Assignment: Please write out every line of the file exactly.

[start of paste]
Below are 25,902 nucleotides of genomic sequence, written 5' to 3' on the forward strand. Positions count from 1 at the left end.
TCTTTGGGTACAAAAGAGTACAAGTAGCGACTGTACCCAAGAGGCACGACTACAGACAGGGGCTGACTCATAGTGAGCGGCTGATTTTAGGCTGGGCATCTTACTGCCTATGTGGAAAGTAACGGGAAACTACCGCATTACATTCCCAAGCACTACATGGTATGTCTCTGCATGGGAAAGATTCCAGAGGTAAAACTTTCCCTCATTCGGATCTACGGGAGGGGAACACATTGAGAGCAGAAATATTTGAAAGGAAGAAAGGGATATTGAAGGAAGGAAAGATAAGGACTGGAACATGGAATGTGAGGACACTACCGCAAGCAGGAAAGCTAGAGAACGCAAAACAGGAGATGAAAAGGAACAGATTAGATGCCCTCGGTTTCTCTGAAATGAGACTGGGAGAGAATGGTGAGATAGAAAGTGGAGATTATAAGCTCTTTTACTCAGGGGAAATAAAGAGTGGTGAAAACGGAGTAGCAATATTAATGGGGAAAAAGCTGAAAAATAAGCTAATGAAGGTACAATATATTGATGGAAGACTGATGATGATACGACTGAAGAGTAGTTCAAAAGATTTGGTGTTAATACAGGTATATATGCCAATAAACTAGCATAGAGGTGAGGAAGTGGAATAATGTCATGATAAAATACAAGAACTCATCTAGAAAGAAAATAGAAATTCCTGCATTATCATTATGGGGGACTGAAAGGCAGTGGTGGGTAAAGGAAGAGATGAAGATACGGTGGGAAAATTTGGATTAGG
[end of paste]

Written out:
Below are 25,902 nucleotides of genomic sequence, written 5' to 3' on the forward strand. Positions count from 1 at the left end.
TCTTTGGGTACAAAAGAGTACAAGTAGCGACTGTACCCAAGAGGCACGACTACAGACAGGGGCTGACTCATAGTGAGCGGCTGATTTTAGGCTGGGCATCTTACTGCCTATGTGGAAAGTAACGGGAAACTACCGCATTACATTCCCAAGCACTACATGGTATGTCTCTGCATGGGAAAGATTCCAGAGGTAAAACTTTCCCTCATTCGGATCTACGGGAGGGGAACACATTGAGAGCAGAAATATTTGAAAGGAAGAAAGGGATATTGAAGGAAGGAAAGATAAGGACTGGAACATGGAATGTGAGGACACTACCGCAAGCAGGAAAGCTAGAGAACGCAAAACAGGAGATGAAAAGGAACAGATTAGATGCCCTCGGTTTCTCTGAAATGAGACTGGGAGAGAATGGTGAGATAGAAAGTGGAGATTATAAGCTCTTTTACTCAGGGGAAATAAAGAGTGGTGAAAACGGAGTAGCAATATTAATGGGGAAAAAGCTGAAAAATAAGCTAATGAAGGTACAATATATTGATGGAAGACTGATGATGATACGACTGAAGAGTAGTTCAAAAGATTTGGTGTTAATACAGGTATATATGCCAATAAACTAGCATAGAGGTGAGGAAGTGGAATAATGTCATGATAAAATACAAGAACTCATCTAGAAAGAAAATAGAAATTCCTGCATTATCATTATGGGGGACTGAAAGGCAGTGGTGGGTAAAGGAAGAGATGAAGATACGGTGGGAAAATTTGGATTAGG